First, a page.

Engaging the senses through touch is something all beauty therapists were born to do, so let’s take what we know about the power of touch and shift this to our retail space, waiting room and even new client onboarding and retention experiences. 

Just like brands engage sight and smell strategies for their experience, they also prioritise touch. Think about buying a new iPhone and the process that follows, not only is the phone itself curved and elegant, but the packaging totally matches its luxe statement. The smooth texture of the box, the weight of it and thickness of the material that holds it all together take this experience from ‘just a box’ to ‘you bought an iPhone’. 

Attributes like texture and weight can significantly contribute to the value we assume a product has. When something feels heavier, we generally think it’s more expensive. The same as when something has smooth, curved edges. Our brain identifies that as modern and sleek. 

In a beauty business environment, you can modify your existing brand touchpoints to support the power of touch. For example, are your treatment menus and welcome letters printed on generic paper or are they a thick, matte and even coloured stock paper? The increase in thickness and style of these essential brand touchpoints can be physically felt by the customer and automatically make them think of something more luxurious and expensive.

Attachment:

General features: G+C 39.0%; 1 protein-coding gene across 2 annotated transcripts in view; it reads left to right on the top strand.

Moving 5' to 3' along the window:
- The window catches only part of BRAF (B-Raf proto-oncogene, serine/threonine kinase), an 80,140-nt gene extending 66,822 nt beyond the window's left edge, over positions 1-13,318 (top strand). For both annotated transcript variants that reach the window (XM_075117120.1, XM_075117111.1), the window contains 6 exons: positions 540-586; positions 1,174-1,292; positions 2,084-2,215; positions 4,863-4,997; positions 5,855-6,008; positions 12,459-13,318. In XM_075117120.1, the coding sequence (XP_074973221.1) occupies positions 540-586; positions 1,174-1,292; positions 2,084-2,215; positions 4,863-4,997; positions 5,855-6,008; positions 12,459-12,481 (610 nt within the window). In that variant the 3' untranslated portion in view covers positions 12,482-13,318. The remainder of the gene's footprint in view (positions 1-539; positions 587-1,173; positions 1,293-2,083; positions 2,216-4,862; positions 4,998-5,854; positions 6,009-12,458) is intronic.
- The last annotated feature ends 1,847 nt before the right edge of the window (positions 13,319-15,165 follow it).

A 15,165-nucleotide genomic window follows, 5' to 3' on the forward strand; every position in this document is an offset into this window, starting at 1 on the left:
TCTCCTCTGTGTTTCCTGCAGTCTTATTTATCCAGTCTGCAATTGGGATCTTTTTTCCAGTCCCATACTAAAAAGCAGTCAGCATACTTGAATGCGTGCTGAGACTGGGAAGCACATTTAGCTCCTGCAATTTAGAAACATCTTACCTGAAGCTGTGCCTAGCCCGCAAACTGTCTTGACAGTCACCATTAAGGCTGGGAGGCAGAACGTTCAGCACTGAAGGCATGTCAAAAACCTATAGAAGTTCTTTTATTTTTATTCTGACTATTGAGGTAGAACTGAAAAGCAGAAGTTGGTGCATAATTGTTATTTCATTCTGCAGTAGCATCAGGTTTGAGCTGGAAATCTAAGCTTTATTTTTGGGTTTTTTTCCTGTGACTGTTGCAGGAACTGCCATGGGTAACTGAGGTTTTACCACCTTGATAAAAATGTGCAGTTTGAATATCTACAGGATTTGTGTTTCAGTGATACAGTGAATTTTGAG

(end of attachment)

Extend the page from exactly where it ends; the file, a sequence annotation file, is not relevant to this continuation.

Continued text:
The same can be said for coffee cups or glasses in your waiting room or at the chair to bring out feelings of comfort, luxury or even sustainability. In your retail space for items like candles and bottles that feel heavier, aka more luxurious and value for money.


As a beauty business, you might be wondering how taste can contribute to your brand’s experience (psst! This one could actually be the easiest!). Many beauty businesses already offer clients a welcome beverage or snack during their service but more often than not, it’s not overly considered to be part of their branding. This is where igniting the sense of taste comes in. 

Just like that signature blend makes us go back to our favourite coffee shop or the way our favourite bar makes our favourite spicy marg, brands are utilising taste to create memorable and signature experiences. In your salon, spa or clinic, this involves marrying up your beverages and snacks to match the look, smell and sound of your brand. 

For day spas and wellness retreats, this could mean selecting signature, brand-aligned tea brews that are consistently on offer and a protein ball as a snack. For our bustling and high energy salons, this could include a signature cocktail or a branded cookie or chocolate with a coffee. Just like the power of smell and sound ignite memories that we look forward to revisiting, the same can be said for taste.